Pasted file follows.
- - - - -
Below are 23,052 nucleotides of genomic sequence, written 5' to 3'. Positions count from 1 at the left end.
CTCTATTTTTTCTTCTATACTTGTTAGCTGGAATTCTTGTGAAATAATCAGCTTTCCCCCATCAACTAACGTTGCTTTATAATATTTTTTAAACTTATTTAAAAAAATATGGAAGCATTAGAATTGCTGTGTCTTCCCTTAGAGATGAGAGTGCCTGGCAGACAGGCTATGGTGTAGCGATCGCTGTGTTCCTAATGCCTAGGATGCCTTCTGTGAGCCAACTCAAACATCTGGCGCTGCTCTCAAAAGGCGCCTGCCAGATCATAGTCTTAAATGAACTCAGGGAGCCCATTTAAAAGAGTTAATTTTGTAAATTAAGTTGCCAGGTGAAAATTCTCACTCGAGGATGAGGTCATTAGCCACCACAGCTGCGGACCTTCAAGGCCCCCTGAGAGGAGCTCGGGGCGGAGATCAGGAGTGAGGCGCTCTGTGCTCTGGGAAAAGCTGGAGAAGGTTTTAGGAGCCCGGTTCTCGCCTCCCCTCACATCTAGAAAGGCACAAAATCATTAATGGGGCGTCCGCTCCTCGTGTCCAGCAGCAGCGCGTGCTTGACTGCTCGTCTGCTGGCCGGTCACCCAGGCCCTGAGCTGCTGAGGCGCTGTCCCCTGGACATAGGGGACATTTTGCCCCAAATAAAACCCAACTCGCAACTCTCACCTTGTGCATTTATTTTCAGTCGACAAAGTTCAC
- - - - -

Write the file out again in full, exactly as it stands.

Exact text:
Below are 23,052 nucleotides of genomic sequence, written 5' to 3'. Positions count from 1 at the left end.
CTCTATTTTTTCTTCTATACTTGTTAGCTGGAATTCTTGTGAAATAATCAGCTTTCCCCCATCAACTAACGTTGCTTTATAATATTTTTTAAACTTATTTAAAAAAATATGGAAGCATTAGAATTGCTGTGTCTTCCCTTAGAGATGAGAGTGCCTGGCAGACAGGCTATGGTGTAGCGATCGCTGTGTTCCTAATGCCTAGGATGCCTTCTGTGAGCCAACTCAAACATCTGGCGCTGCTCTCAAAAGGCGCCTGCCAGATCATAGTCTTAAATGAACTCAGGGAGCCCATTTAAAAGAGTTAATTTTGTAAATTAAGTTGCCAGGTGAAAATTCTCACTCGAGGATGAGGTCATTAGCCACCACAGCTGCGGACCTTCAAGGCCCCCTGAGAGGAGCTCGGGGCGGAGATCAGGAGTGAGGCGCTCTGTGCTCTGGGAAAAGCTGGAGAAGGTTTTAGGAGCCCGGTTCTCGCCTCCCCTCACATCTAGAAAGGCACAAAATCATTAATGGGGCGTCCGCTCCTCGTGTCCAGCAGCAGCGCGTGCTTGACTGCTCGTCTGCTGGCCGGTCACCCAGGCCCTGAGCTGCTGAGGCGCTGTCCCCTGGACATAGGGGACATTTTGCCCCAAATAAAACCCAACTCGCAACTCTCACCTTGTGCATTTATTTTCAGTCGACAAAGTTCAC